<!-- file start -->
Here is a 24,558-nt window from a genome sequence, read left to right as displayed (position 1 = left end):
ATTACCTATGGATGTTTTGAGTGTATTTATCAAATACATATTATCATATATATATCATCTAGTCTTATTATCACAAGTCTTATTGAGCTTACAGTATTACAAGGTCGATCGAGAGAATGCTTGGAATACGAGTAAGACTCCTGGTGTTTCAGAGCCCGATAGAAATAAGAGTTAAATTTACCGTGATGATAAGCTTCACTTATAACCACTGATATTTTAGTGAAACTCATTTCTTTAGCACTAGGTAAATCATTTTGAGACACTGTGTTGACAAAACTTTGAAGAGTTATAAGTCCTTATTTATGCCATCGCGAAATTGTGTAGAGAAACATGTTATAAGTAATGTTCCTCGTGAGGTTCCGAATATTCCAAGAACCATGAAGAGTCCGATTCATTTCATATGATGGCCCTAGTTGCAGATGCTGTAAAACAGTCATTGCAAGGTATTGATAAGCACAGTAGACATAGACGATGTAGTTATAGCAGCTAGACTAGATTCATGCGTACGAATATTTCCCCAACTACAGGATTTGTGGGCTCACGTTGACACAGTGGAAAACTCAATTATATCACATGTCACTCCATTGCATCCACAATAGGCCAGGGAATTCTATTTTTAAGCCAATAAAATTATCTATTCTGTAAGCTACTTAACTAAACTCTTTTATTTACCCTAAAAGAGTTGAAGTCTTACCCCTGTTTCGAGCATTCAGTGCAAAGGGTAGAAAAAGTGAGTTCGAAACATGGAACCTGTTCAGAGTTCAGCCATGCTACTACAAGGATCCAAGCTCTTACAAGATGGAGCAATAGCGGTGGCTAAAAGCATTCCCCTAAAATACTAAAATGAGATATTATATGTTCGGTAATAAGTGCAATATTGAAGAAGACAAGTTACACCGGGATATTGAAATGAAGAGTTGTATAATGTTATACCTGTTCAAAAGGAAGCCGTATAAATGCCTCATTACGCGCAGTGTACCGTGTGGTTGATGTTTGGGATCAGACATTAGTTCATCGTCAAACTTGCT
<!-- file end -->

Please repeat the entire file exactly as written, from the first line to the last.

Here is a 24,558-nt window from a genome sequence, read left to right as displayed (position 1 = left end):
ATTACCTATGGATGTTTTGAGTGTATTTATCAAATACATATTATCATATATATATCATCTAGTCTTATTATCACAAGTCTTATTGAGCTTACAGTATTACAAGGTCGATCGAGAGAATGCTTGGAATACGAGTAAGACTCCTGGTGTTTCAGAGCCCGATAGAAATAAGAGTTAAATTTACCGTGATGATAAGCTTCACTTATAACCACTGATATTTTAGTGAAACTCATTTCTTTAGCACTAGGTAAATCATTTTGAGACACTGTGTTGACAAAACTTTGAAGAGTTATAAGTCCTTATTTATGCCATCGCGAAATTGTGTAGAGAAACATGTTATAAGTAATGTTCCTCGTGAGGTTCCGAATATTCCAAGAACCATGAAGAGTCCGATTCATTTCATATGATGGCCCTAGTTGCAGATGCTGTAAAACAGTCATTGCAAGGTATTGATAAGCACAGTAGACATAGACGATGTAGTTATAGCAGCTAGACTAGATTCATGCGTACGAATATTTCCCCAACTACAGGATTTGTGGGCTCACGTTGACACAGTGGAAAACTCAATTATATCACATGTCACTCCATTGCATCCACAATAGGCCAGGGAATTCTATTTTTAAGCCAATAAAATTATCTATTCTGTAAGCTACTTAACTAAACTCTTTTATTTACCCTAAAAGAGTTGAAGTCTTACCCCTGTTTCGAGCATTCAGTGCAAAGGGTAGAAAAAGTGAGTTCGAAACATGGAACCTGTTCAGAGTTCAGCCATGCTACTACAAGGATCCAAGCTCTTACAAGATGGAGCAATAGCGGTGGCTAAAAGCATTCCCCTAAAATACTAAAATGAGATATTATATGTTCGGTAATAAGTGCAATATTGAAGAAGACAAGTTACACCGGGATATTGAAATGAAGAGTTGTATAATGTTATACCTGTTCAAAAGGAAGCCGTATAAATGCCTCATTACGCGCAGTGTACCGTGTGGTTGATGTTTGGGATCAGACATTAGTTCATCGTCAAACTTGCT